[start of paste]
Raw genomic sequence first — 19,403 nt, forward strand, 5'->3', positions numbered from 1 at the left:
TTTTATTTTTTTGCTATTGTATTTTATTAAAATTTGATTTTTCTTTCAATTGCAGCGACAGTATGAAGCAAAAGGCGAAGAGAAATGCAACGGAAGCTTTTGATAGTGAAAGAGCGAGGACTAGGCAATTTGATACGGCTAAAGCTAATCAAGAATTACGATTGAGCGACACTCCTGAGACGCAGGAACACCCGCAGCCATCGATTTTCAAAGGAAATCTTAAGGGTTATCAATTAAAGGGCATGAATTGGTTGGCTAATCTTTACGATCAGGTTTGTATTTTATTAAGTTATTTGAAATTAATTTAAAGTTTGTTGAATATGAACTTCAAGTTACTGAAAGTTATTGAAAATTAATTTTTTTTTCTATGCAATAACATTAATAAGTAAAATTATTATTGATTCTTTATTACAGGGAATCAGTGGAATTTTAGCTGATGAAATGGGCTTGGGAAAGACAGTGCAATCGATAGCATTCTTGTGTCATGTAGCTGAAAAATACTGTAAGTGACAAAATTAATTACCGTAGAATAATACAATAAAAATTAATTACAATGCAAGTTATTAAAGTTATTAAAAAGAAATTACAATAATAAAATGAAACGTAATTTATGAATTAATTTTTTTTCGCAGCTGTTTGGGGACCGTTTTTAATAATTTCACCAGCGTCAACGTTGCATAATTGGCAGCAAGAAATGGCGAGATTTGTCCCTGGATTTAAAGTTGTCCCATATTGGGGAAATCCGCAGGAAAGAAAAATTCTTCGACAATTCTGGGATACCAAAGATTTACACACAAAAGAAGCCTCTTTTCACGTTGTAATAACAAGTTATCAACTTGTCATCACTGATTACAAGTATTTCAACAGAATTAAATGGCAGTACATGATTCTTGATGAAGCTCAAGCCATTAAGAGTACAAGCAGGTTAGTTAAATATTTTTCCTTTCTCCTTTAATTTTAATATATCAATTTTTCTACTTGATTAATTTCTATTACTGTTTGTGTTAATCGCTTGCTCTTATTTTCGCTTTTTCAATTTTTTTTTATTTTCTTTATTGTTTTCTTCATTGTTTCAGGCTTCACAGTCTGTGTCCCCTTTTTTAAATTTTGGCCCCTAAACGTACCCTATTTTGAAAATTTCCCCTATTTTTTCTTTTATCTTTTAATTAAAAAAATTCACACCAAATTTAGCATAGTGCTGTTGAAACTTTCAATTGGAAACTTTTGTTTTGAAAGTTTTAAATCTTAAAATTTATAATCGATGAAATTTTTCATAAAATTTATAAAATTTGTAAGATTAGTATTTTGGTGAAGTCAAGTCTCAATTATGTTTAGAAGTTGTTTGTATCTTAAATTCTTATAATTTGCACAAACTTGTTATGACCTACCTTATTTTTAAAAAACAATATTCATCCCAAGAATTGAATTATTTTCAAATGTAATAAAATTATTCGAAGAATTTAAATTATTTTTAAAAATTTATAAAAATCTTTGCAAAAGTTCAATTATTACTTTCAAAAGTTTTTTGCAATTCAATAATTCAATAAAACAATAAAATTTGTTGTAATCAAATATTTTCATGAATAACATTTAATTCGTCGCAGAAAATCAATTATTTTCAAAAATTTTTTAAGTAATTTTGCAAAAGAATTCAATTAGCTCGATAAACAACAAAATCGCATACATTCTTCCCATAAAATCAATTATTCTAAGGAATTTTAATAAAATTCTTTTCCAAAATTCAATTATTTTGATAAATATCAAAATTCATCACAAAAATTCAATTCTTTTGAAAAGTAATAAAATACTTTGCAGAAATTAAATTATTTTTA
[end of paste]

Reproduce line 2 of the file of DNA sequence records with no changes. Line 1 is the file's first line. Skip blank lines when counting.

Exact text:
TTTTATTTTTTTGCTATTGTATTTTATTAAAATTTGATTTTTCTTTCAATTGCAGCGACAGTATGAAGCAAAAGGCGAAGAGAAATGCAACGGAAGCTTTTGATAGTGAAAGAGCGAGGACTAGGCAATTTGATACGGCTAAAGCTAATCAAGAATTACGATTGAGCGACACTCCTGAGACGCAGGAACACCCGCAGCCATCGATTTTCAAAGGAAATCTTAAGGGTTATCAATTAAAGGGCATGAATTGGTTGGCTAATCTTTACGATCAGGTTTGTATTTTATTAAGTTATTTGAAATTAATTTAAAGTTTGTTGAATATGAACTTCAAGTTACTGAAAGTTATTGAAAATTAATTTTTTTTTCTATGCAATAACATTAATAAGTAAAATTATTATTGATTCTTTATTACAGGGAATCAGTGGAATTTTAGCTGATGAAATGGGCTTGGGAAAGACAGTGCAATCGATAGCATTCTTGTGTCATGTAGCTGAAAAATACTGTAAGTGACAAAATTAATTACCGTAGAATAATACAATAAAAATTAATTACAATGCAAGTTATTAAAGTTATTAAAAAGAAATTACAATAATAAAATGAAACGTAATTTATGAATTAATTTTTTTTCGCAGCTGTTTGGGGACCGTTTTTAATAATTTCACCAGCGTCAACGTTGCATAATTGGCAGCAAGAAATGGCGAGATTTGTCCCTGGATTTAAAGTTGTCCCATATTGGGGAAATCCGCAGGAAAGAAAAATTCTTCGACAATTCTGGGATACCAAAGATTTACACACAAAAGAAGCCTCTTTTCACGTTGTAATAACAAGTTATCAACTTGTCATCACTGATTACAAGTATTTCAACAGAATTAAATGGCAGTACATGATTCTTGATGAAGCTCAAGCCATTAAGAGTACAAGCAGGTTAGTTAAATATTTTTCCTTTCTCCTTTAATTTTAATATATCAATTTTTCTACTTGATTAATTTCTATTACTGTTTGTGTTAATCGCTTGCTCTTATTTTCGCTTTTTCAATTTTTTTTTATTTTCTTTATTGTTTTCTTCATTGTTTCAGGCTTCACAGTCTGTGTCCCCTTTTTTAAATTTTGGCCCCTAAACGTACCCTATTTTGAAAATTTCCCCTATTTTTTCTTTTATCTTTTAATTAAAAAAATTCACACCAAATTTAGCATAGTGCTGTTGAAACTTTCAATTGGAAACTTTTGTTTTGAAAGTTTTAAATCTTAAAATTTATAATCGATGAAATTTTTCATAAAATTTATAAAATTTGTAAGATTAGTATTTTGGTGAAGTCAAGTCTCAATTATGTTTAGAAGTTGTTTGTATCTTAAATTCTTATAATTTGCACAAACTTGTTATGACCTACCTTATTTTTAAAAAACAATATTCATCCCAAGAATTGAATTATTTTCAAATGTAATAAAATTATTCGAAGAATTTAAATTATTTTTAAAAATTTATAAAAATCTTTGCAAAAGTTCAATTATTACTTTCAAAAGTTTTTTGCAATTCAATAATTCAATAAAACAATAAAATTTGTTGTAATCAAATATTTTCATGAATAACATTTAATTCGTCGCAGAAAATCAATTATTTTCAAAAATTTTTTAAGTAATTTTGCAAAAGAATTCAATTAGCTCGATAAACAACAAAATCGCATACATTCTTCCCATAAAATCAATTATTCTAAGGAATTTTAATAAAATTCTTTTCCAAAATTCAATTATTTTGATAAATATCAAAATTCATCACAAAAATTCAATTCTTTTGAAAAGTAATAAAATACTTTGCAGAAATTAAATTATTTTTA